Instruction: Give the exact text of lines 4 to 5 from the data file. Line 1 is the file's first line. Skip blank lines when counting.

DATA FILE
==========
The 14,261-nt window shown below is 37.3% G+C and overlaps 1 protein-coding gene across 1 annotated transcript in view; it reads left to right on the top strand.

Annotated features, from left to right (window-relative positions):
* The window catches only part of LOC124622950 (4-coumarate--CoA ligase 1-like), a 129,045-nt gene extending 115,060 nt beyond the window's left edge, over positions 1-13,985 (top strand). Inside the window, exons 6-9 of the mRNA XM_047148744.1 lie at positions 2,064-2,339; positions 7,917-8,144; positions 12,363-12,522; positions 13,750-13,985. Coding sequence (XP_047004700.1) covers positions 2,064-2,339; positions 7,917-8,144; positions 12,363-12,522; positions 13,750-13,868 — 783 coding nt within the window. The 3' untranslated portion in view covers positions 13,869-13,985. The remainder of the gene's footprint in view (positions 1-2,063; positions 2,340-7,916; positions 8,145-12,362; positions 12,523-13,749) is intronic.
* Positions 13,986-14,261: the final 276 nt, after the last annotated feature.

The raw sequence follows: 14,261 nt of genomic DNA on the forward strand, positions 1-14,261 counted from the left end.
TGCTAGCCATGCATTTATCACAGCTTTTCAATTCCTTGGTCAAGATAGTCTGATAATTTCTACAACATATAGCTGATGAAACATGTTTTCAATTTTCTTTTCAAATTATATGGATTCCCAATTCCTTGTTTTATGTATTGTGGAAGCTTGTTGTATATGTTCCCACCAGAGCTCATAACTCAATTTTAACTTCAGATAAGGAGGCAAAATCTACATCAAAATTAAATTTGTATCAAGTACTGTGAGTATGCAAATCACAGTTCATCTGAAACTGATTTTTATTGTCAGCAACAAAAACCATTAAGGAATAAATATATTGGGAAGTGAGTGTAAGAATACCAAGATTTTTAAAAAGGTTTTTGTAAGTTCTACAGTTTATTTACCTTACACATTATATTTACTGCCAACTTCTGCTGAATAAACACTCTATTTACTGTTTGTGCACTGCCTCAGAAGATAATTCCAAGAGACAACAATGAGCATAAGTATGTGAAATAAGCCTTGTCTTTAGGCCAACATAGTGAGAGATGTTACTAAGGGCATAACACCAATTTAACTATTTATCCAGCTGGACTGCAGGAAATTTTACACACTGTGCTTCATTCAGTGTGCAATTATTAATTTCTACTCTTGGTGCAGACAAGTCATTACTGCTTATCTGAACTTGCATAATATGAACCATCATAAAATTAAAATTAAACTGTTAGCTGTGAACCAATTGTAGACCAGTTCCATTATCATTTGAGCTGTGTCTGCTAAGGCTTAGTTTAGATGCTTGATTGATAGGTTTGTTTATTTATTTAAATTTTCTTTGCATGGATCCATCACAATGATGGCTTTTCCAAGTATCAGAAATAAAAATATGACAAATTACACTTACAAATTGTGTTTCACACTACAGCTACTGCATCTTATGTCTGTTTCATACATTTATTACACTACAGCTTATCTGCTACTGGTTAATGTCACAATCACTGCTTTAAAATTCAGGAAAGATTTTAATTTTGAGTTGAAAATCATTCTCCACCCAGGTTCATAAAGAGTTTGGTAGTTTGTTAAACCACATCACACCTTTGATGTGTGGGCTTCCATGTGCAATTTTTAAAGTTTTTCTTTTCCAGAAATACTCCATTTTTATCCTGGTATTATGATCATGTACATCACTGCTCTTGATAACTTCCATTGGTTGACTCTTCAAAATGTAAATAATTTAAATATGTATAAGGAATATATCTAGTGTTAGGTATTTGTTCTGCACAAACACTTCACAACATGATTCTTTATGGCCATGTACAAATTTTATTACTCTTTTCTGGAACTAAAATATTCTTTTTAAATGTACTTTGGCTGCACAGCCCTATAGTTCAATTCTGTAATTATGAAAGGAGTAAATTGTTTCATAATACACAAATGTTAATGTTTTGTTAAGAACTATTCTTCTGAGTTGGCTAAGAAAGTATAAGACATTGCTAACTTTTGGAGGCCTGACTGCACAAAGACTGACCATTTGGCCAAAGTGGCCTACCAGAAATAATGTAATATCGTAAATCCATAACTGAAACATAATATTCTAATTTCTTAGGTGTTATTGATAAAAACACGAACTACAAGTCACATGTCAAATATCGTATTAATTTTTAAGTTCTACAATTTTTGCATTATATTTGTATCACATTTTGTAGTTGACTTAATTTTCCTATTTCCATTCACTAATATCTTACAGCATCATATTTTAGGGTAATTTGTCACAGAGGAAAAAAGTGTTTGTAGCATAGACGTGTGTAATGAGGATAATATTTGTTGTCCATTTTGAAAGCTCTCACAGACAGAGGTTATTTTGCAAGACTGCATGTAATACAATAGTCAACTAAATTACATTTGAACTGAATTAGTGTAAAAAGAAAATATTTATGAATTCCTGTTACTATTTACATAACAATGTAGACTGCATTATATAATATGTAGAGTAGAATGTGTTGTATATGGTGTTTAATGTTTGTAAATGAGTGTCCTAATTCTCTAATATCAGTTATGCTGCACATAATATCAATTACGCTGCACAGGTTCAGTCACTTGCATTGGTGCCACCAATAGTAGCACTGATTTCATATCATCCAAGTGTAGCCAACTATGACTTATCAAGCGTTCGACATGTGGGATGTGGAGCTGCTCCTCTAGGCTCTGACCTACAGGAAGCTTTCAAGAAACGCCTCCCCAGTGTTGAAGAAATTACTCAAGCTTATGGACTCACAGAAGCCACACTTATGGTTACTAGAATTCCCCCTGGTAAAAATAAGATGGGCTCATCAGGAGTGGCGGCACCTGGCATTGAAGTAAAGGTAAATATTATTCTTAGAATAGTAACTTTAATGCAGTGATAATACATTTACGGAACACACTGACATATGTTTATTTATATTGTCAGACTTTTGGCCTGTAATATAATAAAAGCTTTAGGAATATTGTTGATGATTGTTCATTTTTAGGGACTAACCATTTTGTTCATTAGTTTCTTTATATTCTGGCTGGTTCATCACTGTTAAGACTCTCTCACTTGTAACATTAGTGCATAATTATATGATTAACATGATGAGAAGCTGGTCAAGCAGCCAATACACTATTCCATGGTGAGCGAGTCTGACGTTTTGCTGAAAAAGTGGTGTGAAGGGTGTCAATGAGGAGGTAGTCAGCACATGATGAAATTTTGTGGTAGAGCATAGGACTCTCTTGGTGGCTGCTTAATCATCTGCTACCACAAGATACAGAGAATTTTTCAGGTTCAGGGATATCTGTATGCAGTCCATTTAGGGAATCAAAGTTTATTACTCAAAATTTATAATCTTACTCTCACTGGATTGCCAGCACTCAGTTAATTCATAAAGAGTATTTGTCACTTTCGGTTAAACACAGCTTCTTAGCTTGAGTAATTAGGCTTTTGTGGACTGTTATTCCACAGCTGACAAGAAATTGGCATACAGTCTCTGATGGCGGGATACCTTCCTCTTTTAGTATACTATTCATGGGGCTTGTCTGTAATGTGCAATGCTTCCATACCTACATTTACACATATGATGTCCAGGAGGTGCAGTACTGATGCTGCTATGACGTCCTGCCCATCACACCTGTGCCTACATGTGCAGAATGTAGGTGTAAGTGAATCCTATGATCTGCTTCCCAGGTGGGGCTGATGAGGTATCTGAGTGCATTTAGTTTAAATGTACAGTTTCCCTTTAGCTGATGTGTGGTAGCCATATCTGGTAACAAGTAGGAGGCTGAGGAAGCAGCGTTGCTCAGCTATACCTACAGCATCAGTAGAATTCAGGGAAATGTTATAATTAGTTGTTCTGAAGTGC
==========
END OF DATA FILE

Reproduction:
* Positions 13,986-14,261: the final 276 nt, after the last annotated feature.

The raw sequence follows: 14,261 nt of genomic DNA on the forward strand, positions 1-14,261 counted from the left end.